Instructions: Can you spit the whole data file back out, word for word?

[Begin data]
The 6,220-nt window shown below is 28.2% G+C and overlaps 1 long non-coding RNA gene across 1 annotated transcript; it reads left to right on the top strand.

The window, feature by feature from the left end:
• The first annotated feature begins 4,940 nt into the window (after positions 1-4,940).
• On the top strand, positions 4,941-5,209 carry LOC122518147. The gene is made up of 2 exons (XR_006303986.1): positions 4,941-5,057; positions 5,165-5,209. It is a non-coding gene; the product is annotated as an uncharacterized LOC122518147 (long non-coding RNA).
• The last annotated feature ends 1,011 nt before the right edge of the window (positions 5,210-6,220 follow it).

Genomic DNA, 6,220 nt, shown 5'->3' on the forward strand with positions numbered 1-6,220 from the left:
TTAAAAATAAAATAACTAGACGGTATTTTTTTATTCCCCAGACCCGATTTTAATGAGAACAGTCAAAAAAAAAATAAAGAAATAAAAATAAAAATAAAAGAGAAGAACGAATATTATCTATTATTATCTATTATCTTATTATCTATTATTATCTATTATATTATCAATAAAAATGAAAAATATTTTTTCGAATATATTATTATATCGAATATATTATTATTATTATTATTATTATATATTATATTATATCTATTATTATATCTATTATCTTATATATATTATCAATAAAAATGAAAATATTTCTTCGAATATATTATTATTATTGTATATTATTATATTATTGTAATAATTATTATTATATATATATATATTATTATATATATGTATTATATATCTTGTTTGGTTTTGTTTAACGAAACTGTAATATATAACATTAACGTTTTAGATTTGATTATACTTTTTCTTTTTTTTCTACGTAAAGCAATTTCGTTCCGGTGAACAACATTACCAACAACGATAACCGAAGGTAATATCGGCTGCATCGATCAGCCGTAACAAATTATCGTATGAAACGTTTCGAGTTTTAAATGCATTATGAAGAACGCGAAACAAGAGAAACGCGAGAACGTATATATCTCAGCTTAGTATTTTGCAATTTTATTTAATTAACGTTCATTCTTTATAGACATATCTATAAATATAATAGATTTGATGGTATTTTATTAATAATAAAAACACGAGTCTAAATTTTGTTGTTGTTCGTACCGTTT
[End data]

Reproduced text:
The 6,220-nt window shown below is 28.2% G+C and overlaps 1 long non-coding RNA gene across 1 annotated transcript; it reads left to right on the top strand.

The window, feature by feature from the left end:
• The first annotated feature begins 4,940 nt into the window (after positions 1-4,940).
• On the top strand, positions 4,941-5,209 carry LOC122518147. The gene is made up of 2 exons (XR_006303986.1): positions 4,941-5,057; positions 5,165-5,209. It is a non-coding gene; the product is annotated as an uncharacterized LOC122518147 (long non-coding RNA).
• The last annotated feature ends 1,011 nt before the right edge of the window (positions 5,210-6,220 follow it).

Genomic DNA, 6,220 nt, shown 5'->3' on the forward strand with positions numbered 1-6,220 from the left:
TTAAAAATAAAATAACTAGACGGTATTTTTTTATTCCCCAGACCCGATTTTAATGAGAACAGTCAAAAAAAAAATAAAGAAATAAAAATAAAAATAAAAGAGAAGAACGAATATTATCTATTATTATCTATTATCTTATTATCTATTATTATCTATTATATTATCAATAAAAATGAAAAATATTTTTTCGAATATATTATTATATCGAATATATTATTATTATTATTATTATTATATATTATATTATATCTATTATTATATCTATTATCTTATATATATTATCAATAAAAATGAAAATATTTCTTCGAATATATTATTATTATTGTATATTATTATATTATTGTAATAATTATTATTATATATATATATATTATTATATATATGTATTATATATCTTGTTTGGTTTTGTTTAACGAAACTGTAATATATAACATTAACGTTTTAGATTTGATTATACTTTTTCTTTTTTTTCTACGTAAAGCAATTTCGTTCCGGTGAACAACATTACCAACAACGATAACCGAAGGTAATATCGGCTGCATCGATCAGCCGTAACAAATTATCGTATGAAACGTTTCGAGTTTTAAATGCATTATGAAGAACGCGAAACAAGAGAAACGCGAGAACGTATATATCTCAGCTTAGTATTTTGCAATTTTATTTAATTAACGTTCATTCTTTATAGACATATCTATAAATATAATAGATTTGATGGTATTTTATTAATAATAAAAACACGAGTCTAAATTTTGTTGTTGTTCGTACCGTTT